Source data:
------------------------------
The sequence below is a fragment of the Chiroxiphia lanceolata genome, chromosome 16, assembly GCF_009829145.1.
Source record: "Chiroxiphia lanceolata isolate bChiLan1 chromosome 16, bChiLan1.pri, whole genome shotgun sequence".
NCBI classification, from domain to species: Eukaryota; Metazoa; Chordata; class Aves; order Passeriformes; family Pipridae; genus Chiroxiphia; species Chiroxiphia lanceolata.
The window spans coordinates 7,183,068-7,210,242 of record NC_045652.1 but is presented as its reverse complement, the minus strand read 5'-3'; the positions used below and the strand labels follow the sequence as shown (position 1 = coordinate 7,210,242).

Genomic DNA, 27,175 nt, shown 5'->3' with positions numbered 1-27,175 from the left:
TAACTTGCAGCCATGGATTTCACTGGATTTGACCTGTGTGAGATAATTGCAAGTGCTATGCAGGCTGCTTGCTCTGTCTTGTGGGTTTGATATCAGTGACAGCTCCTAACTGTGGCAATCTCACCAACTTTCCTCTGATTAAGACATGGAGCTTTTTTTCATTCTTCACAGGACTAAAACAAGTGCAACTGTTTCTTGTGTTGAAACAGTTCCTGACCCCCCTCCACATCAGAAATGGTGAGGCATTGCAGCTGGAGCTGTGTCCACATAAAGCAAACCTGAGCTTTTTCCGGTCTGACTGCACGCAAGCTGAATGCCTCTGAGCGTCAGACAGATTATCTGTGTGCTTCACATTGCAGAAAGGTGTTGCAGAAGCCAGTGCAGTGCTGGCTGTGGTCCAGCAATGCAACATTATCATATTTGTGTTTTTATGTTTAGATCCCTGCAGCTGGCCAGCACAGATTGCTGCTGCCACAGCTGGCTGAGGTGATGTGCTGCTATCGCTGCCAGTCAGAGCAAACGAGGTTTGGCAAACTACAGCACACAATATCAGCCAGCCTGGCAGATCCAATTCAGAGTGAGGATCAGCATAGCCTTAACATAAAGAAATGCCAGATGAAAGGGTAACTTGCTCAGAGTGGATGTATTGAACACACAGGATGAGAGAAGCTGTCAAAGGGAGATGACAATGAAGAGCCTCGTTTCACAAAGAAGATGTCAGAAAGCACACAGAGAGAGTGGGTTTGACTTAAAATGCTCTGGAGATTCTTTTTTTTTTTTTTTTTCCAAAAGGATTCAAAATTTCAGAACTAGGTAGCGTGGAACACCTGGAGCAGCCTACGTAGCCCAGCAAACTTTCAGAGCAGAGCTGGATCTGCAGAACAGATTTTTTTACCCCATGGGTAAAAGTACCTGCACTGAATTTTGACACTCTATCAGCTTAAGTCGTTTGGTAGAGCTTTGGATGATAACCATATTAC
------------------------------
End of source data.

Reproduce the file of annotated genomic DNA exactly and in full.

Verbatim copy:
The sequence below is a fragment of the Chiroxiphia lanceolata genome, chromosome 16, assembly GCF_009829145.1.
Source record: "Chiroxiphia lanceolata isolate bChiLan1 chromosome 16, bChiLan1.pri, whole genome shotgun sequence".
NCBI classification, from domain to species: Eukaryota; Metazoa; Chordata; class Aves; order Passeriformes; family Pipridae; genus Chiroxiphia; species Chiroxiphia lanceolata.
The window spans coordinates 7,183,068-7,210,242 of record NC_045652.1 but is presented as its reverse complement, the minus strand read 5'-3'; the positions used below and the strand labels follow the sequence as shown (position 1 = coordinate 7,210,242).

Genomic DNA, 27,175 nt, shown 5'->3' with positions numbered 1-27,175 from the left:
TAACTTGCAGCCATGGATTTCACTGGATTTGACCTGTGTGAGATAATTGCAAGTGCTATGCAGGCTGCTTGCTCTGTCTTGTGGGTTTGATATCAGTGACAGCTCCTAACTGTGGCAATCTCACCAACTTTCCTCTGATTAAGACATGGAGCTTTTTTTCATTCTTCACAGGACTAAAACAAGTGCAACTGTTTCTTGTGTTGAAACAGTTCCTGACCCCCCTCCACATCAGAAATGGTGAGGCATTGCAGCTGGAGCTGTGTCCACATAAAGCAAACCTGAGCTTTTTCCGGTCTGACTGCACGCAAGCTGAATGCCTCTGAGCGTCAGACAGATTATCTGTGTGCTTCACATTGCAGAAAGGTGTTGCAGAAGCCAGTGCAGTGCTGGCTGTGGTCCAGCAATGCAACATTATCATATTTGTGTTTTTATGTTTAGATCCCTGCAGCTGGCCAGCACAGATTGCTGCTGCCACAGCTGGCTGAGGTGATGTGCTGCTATCGCTGCCAGTCAGAGCAAACGAGGTTTGGCAAACTACAGCACACAATATCAGCCAGCCTGGCAGATCCAATTCAGAGTGAGGATCAGCATAGCCTTAACATAAAGAAATGCCAGATGAAAGGGTAACTTGCTCAGAGTGGATGTATTGAACACACAGGATGAGAGAAGCTGTCAAAGGGAGATGACAATGAAGAGCCTCGTTTCACAAAGAAGATGTCAGAAAGCACACAGAGAGAGTGGGTTTGACTTAAAATGCTCTGGAGATTCTTTTTTTTTTTTTTTTTCCAAAAGGATTCAAAATTTCAGAACTAGGTAGCGTGGAACACCTGGAGCAGCCTACGTAGCCCAGCAAACTTTCAGAGCAGAGCTGGATCTGCAGAACAGATTTTTTTACCCCATGGGTAAAAGTACCTGCACTGAATTTTGACACTCTATCAGCTTAAGTCGTTTGGTAGAGCTTTGGATGATAACCATATTAC